Are you getting what you pay for by purchasing an annuity?

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Once upon a time, in the (somewhat mythical) past of traditional defined benefit pensions, your employer protected you from the risk of surviving retirement, by acting, more or less, like an insurance company paying an annuity. With this advantage receding into the past, many experts were hoping that Americans with 401 (k) plans would use annuities on their own, to give themselves the same kind of protection, and, indeed, the SECURE Act of 2019. made it easier for these plans to offer their members a choice of annuity, and, in a survey, 73% of these participants said they “would consider” an annuity upon retirement.

At the same time, however, Americans are wary of annuities – in part because traditional deferred annuities had high fees and expenses and only made sense in an era before IRAs and 401 (k), when ‘they were attractive only because of the limited tax benefits. retirement savings options. But that’s not the only reason – annuities, quite frankly, aren’t cheap.

How to quantify the value of an annuity? On the one hand, it is subjective and personal: do you consider yourself to be in good health, or does your family history and your medication list indicate that you will be among those who will die prematurely among buyers? longer-term pensions? at? Do you want to be sure that you can maintain your standard of living throughout your retirement, or do you think you won’t really care somehow if you have to cut back on spending once you’re in? among the “old-old”?

But measuring the value of rents, in general, tells us whether consumers are getting a fair price for their purchases, and here, a recent working document by two economists, James Poterba and Adam Solomon, “Discount Rates, Mortality Projections, and Money Value Calculations for Individual Annuities in the United States, ”Gives an overview.

Here’s some good news: Using the costs of actual annuities available for consumers to buy in June 2020, and comparing them to bond rates that were similar to investment portfolios held by these insurance companies, the authors calculated “Money value ratios” which show that, for annuities purchased immediately upon retirement, the annuity value ranged from 92% to 94% (give or take, depending on the type) of its cost. This means that the value of insurance protection is relatively modest at 6-8% of the total investment.

But there is a catch, or rather two of them.

First, the authors calculate their ratios based on a standard mortality table for annuity buyers – which makes sense if the goal is to judge the “fairness” of an annuity for retirees by. good health most likely to buy one. But that doesn’t tell us whether an annuity is a smart buy for someone who considers themselves to be in poorer health or with a more uneven family health history, and people in those categories would benefit significantly from an analysis that works for them. is intended, which realistically assesses whether annuities are the right choice and whether their prediction of their life expectancy is likely to be right or wrong.

Second, the calculation of the 92% to 94% monetary value is based on the typical investment portfolio of insurance companies, approximated by the yields of BBB rated bonds. This measures whether the annuity is “fair” or not, in that “moral” sense of whether the perception that the company is “cheating” on customers is real (it is not).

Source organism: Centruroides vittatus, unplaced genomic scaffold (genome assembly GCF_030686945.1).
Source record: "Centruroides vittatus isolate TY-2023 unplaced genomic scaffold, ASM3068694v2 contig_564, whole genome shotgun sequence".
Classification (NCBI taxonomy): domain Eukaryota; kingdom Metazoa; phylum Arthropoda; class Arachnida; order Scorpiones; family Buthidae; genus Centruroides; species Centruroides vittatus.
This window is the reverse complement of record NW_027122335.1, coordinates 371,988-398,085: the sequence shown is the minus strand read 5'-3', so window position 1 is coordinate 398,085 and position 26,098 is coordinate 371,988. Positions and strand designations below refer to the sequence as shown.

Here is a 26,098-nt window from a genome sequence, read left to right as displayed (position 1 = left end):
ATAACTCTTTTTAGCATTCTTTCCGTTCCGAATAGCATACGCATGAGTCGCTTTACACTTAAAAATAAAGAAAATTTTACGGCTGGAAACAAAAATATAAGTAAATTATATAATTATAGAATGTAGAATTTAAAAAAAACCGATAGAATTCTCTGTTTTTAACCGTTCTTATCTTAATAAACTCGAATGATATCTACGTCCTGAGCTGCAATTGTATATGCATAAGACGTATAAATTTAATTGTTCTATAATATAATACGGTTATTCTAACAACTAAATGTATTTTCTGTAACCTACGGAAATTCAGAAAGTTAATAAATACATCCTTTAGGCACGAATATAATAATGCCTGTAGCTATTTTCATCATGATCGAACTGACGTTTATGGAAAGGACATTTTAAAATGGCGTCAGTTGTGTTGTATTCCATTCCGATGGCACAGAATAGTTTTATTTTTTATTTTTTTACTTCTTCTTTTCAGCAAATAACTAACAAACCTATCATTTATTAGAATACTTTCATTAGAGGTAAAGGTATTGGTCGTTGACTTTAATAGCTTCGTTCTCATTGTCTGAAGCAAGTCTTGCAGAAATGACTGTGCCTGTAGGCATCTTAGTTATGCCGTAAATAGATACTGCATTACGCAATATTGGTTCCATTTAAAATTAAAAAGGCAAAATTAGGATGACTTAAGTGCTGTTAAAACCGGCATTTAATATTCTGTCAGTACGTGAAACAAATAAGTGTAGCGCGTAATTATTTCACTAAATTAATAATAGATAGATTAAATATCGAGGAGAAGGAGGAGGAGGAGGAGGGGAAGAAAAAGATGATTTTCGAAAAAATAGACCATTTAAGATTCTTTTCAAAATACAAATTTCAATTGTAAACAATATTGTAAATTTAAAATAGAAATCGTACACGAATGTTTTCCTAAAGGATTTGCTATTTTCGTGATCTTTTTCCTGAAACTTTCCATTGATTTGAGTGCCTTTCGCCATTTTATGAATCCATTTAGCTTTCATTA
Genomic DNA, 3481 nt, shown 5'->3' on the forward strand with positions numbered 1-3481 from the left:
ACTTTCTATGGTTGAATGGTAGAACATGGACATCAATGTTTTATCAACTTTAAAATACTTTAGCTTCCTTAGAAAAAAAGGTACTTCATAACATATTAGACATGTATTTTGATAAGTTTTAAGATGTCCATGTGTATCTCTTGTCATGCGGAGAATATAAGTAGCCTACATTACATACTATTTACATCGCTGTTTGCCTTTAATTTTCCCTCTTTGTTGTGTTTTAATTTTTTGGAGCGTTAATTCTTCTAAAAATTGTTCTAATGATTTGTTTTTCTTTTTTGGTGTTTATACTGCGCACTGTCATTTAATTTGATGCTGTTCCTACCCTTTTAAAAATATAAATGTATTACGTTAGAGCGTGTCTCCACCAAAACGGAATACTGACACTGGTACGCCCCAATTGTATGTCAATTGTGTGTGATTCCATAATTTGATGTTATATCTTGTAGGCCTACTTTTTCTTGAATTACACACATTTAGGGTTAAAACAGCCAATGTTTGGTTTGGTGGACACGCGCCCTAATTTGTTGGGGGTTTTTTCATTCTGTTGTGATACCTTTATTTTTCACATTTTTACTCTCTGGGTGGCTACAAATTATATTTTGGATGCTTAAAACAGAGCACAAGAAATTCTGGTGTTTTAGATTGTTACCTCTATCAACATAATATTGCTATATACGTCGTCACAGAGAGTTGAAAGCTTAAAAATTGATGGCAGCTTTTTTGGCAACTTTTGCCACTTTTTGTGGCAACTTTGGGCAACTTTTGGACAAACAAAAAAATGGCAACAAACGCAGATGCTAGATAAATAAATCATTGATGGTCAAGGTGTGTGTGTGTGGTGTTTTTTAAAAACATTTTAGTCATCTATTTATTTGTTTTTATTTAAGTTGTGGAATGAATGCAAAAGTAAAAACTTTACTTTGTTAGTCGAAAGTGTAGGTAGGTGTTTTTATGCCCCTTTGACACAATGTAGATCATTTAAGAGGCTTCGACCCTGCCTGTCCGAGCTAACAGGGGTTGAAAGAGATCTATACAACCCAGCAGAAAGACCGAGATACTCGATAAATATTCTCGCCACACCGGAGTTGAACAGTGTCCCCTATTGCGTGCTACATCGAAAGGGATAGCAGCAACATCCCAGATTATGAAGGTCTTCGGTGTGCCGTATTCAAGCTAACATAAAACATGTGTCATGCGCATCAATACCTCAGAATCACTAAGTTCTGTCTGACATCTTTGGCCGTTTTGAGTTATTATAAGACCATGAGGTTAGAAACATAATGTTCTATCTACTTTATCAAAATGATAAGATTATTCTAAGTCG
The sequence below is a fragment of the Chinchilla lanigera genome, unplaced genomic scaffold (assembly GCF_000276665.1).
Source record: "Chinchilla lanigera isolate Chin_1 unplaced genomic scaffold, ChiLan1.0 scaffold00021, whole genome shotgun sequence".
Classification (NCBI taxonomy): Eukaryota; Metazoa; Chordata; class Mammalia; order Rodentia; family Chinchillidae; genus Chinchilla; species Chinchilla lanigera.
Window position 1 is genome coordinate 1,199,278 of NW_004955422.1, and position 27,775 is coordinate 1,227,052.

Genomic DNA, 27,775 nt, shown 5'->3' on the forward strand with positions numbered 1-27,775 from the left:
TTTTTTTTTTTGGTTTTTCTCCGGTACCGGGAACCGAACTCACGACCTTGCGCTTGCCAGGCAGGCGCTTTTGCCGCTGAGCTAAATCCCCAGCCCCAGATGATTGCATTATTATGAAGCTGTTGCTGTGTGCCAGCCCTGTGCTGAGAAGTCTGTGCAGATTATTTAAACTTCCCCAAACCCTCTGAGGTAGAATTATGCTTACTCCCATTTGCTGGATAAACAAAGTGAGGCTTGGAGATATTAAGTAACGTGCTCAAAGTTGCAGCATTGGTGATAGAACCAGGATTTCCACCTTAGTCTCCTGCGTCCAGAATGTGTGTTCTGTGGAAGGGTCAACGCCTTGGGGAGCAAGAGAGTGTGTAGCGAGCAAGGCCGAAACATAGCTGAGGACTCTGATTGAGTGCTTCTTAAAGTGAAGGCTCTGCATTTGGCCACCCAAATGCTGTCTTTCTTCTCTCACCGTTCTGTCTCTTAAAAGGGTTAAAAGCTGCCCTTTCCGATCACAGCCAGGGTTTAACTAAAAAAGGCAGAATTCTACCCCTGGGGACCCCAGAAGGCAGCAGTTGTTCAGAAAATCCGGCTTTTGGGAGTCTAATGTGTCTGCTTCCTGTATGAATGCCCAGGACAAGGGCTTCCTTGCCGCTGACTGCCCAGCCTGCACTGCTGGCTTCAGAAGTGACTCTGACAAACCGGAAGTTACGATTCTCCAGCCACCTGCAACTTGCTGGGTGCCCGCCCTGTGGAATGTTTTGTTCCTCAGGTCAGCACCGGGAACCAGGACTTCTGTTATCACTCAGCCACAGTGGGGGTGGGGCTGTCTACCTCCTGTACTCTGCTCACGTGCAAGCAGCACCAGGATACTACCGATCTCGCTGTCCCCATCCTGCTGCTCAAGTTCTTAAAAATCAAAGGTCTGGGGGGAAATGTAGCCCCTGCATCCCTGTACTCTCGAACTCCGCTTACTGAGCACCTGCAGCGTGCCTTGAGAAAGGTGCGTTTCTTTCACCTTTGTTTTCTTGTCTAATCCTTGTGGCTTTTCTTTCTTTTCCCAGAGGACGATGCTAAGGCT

But these interest rates are very low. The authors, in addition to their “value for money” calculations, come back to the implicit discount rate from the annuity costs themselves. For 65-year-old men, this interest rate is 2.16%; for women aged 65, 2.18%.

Now imagine comparing this annuity to an alternative plan of investing your money in the stock market, earning a 7% annual return, and believing that you can predict your date of death (or don’t really care if you fail or if you end up with some money left over for the heirs). The cost of the protection offered by the annuity, the guarantee that you will never run out of money, and that you will not suffer a stock market crash, is indeed very expensive – when you compare apples to oranges like this, l money is worth it. The ratio is, according to my very rough estimates, more like 60%, which means that approximately 40% of your money is spent to buy the “insurance protection” of the annuity.

And, again, it’s not because insurance companies are cheating on anyone; this is only because of the wide spread between corporate bond rates and expected returns when investing in the stock market – a gap that was particularly large in the summer of 2020 when this study was carried out, but which remains almost as wide now. As it is, Moody’s Baa rate are of the order of 3%; in the 2000s, they were around 6% and in the 1990s, from 7 to 9%. While this drop in bond rates is good news for U.S. buyers, as it goes hand in hand with mortgage ratesmakes it much more difficult for retirees to manage their finances in a way that protects them from the risks they face in retirement.

Perhaps interest rates in general, and bond rates in particular, will rise as we move away from our current economic challenges, but there is no certainty, and as long as this gap between bond rates and Expected stock returns will remain so important, retirees will have a hard time finding any sort of safe investment that makes sense to them. Which means that what appears to be of great benefit to Americans looking to borrow money – for mortgages, auto loans, credit cards – may pit the elderly against the young in a generational contest. U.S. against them “.

As always, you are welcome to comment at JaneTheActuary.com!

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